Information for Scientists

Symptomatic hemorrhoids are one of the most common anorectal diseases. Hemorrhoidectomy is still the most frequently used surgical method in recent years, despite the development of a wide range of other surgical procedures.
Postoperative bleeding is a serious and even potentially life-threatening complication after hemorrhoidectomy. For postoperative blood control, many surgeons use an anal tamponade. However, the utility and potential drawbacks (e.g., pain) of such a procedure are controversial.

Within a pilot project, 100 patients with a planned Milligan-Morgan hemorrhoidectomy were enrolled in a randomized controlled trial. During surgery, the patients were randomly assigned to one of the two treatment arms, what did mean to use a tamponade dressing at the end of the procedure, or not. The data indicated that the use of an anal tampon after hemorrhoidectomy does not reduce the postoperative bleeding but causes significantly more pain This led to the view that anal tampons should not be used routinely after hemorrhoidectomy but should be considered when specific indications justify their use.
The basic question of whether a tamponade is necessary and beneficial after hemorrhoidectomy is to be asked and answered in this comparative study. The findings obtained in the pilot project are to be verified by means of a multicenter randomized clinical trial.

Within the prospective randomized controlled NoTamp study, patients after hemorrhoidectomy according to Milligan Morgan or Parks are randomly assigned to the intervention group without tamponade or the tamponade control group.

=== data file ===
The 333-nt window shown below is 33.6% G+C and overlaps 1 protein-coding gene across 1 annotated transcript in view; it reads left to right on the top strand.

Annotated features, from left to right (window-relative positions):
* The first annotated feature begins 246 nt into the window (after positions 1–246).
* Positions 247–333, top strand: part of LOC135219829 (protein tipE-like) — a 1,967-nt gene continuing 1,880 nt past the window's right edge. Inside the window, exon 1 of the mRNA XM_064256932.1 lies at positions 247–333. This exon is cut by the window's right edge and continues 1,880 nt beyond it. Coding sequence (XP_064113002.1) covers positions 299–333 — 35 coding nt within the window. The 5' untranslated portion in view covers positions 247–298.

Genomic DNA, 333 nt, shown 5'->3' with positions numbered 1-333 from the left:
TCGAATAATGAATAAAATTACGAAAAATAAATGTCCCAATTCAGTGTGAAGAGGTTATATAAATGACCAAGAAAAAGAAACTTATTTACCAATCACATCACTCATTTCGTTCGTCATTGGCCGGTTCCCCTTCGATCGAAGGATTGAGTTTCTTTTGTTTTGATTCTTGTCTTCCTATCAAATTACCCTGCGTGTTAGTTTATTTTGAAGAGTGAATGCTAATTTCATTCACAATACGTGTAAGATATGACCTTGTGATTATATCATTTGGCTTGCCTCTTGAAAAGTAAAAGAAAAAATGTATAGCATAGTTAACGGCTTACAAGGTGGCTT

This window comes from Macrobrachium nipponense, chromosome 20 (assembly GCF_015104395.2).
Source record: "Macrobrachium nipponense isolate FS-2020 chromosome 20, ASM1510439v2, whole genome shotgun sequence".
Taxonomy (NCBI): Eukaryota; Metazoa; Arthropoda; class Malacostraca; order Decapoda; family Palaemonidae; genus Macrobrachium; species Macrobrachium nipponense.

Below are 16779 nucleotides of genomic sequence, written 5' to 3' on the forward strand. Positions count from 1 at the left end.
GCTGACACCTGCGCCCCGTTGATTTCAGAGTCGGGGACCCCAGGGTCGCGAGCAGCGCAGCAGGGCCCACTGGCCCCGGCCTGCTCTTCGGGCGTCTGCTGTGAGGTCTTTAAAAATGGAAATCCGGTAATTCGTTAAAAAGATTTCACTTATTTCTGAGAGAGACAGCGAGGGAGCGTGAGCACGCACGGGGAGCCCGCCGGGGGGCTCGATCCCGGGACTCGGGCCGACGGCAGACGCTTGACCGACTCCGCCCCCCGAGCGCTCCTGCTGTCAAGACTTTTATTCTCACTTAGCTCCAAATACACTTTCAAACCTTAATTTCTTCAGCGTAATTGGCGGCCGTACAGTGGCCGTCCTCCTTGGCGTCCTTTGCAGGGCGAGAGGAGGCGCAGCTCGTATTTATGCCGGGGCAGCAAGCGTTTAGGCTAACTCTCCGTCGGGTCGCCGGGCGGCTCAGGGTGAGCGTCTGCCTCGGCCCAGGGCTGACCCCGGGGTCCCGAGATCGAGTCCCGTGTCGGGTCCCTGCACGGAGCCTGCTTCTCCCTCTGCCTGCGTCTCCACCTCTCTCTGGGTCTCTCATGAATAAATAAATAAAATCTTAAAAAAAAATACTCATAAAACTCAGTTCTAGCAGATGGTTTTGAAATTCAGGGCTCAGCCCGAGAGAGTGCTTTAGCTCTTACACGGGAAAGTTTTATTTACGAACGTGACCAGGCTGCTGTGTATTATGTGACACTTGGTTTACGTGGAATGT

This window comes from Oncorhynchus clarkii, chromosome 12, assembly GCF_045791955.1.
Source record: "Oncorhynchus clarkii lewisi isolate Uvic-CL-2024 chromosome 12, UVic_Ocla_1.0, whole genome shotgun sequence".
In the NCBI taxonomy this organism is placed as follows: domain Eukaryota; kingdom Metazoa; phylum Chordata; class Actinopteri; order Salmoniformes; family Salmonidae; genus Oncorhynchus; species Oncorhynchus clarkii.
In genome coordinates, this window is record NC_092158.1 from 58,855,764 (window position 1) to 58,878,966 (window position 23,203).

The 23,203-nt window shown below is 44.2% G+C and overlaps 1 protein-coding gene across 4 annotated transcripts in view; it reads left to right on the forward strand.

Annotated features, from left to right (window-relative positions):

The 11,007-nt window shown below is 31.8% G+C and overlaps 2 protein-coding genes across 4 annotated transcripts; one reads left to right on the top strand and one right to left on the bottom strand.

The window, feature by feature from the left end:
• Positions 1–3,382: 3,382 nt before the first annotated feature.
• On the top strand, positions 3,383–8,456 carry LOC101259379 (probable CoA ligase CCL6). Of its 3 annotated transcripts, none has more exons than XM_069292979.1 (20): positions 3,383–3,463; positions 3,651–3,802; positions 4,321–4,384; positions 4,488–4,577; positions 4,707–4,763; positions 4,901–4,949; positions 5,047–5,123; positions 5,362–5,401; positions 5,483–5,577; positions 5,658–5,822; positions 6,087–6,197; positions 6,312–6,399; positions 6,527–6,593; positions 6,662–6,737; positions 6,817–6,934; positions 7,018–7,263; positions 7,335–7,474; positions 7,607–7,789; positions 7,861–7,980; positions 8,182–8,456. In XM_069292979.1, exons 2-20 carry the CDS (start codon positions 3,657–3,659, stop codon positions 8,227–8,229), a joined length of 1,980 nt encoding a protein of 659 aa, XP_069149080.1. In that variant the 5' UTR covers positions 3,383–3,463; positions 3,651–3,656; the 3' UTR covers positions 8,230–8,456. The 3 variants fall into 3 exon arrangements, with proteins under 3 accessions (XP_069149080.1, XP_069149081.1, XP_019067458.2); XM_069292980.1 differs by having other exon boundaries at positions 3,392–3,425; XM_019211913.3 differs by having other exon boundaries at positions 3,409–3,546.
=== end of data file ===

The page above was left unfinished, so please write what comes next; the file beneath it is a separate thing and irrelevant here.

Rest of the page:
Inclusion criteria are the presence of hemorrhoids Grade III and IV with scheduled hemorrhoidectomy according to Milligan Morgan or Park's, age greater than or equal to 18 years, viability and the existence of a written consent statement from the patient.
Exclusion criteria are pregnancy (according to patient's statements), expected non-compliance with the study procedures in the opinion of the responsible physician, participation in other clinical trials where an impact on the target parameters of this clinical trial is to be expected. Also excluded are those who are in a relationship / employment relationship with the study leader or any investigator and patients with inflammatory anal diseases such as abscesses, fistulae or gangrene.
Two primary endpoints are analyzed within the meaning of a-priori ordered hypotheses. The maximum postoperative pain (NRS) within 48 h after the surgery and the occurrence of postoperative bleeding with the need for surgical revision within 7 days after the procedure are compared between the treatment groups. Secondary endpoints are postoperative pain at 6, 12, 24 and 48 h as well as after 7 days; change in pain severity from 6 h to 12 h, 24 h, 48 h and 7 days, and 24 to 48 h after the surgery; use of analgesics; lowest hemoglobin value within 7 days, and quality of life (EQ 5D) and patient satisfaction. Within the safety analysis, the occurrence of adverse events and serious adverse events is comparatively evaluated.

The evidence obtained in this study is intended to be used for creating an evidence-based decision-making basis for surgeons regarding the necessity for the application of tamponade dressings after hemorrhoidectomy.